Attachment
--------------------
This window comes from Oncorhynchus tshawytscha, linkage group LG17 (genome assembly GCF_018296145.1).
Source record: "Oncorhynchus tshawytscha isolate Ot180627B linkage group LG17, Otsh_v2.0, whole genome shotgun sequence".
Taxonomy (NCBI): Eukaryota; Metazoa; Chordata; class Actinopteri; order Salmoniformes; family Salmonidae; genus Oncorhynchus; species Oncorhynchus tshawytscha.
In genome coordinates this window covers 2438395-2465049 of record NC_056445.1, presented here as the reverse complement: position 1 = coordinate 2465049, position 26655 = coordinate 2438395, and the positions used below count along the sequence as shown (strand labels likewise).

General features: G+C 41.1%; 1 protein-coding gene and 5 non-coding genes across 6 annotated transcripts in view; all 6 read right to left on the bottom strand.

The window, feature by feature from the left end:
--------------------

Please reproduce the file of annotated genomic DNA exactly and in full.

This window comes from Oncorhynchus tshawytscha, linkage group LG17 (genome assembly GCF_018296145.1).
Source record: "Oncorhynchus tshawytscha isolate Ot180627B linkage group LG17, Otsh_v2.0, whole genome shotgun sequence".
Taxonomy (NCBI): Eukaryota; Metazoa; Chordata; class Actinopteri; order Salmoniformes; family Salmonidae; genus Oncorhynchus; species Oncorhynchus tshawytscha.
In genome coordinates this window covers 2438395-2465049 of record NC_056445.1, presented here as the reverse complement: position 1 = coordinate 2465049, position 26655 = coordinate 2438395, and the positions used below count along the sequence as shown (strand labels likewise).

General features: G+C 41.1%; 1 protein-coding gene and 5 non-coding genes across 6 annotated transcripts in view; all 6 read right to left on the bottom strand.

The window, feature by feature from the left end: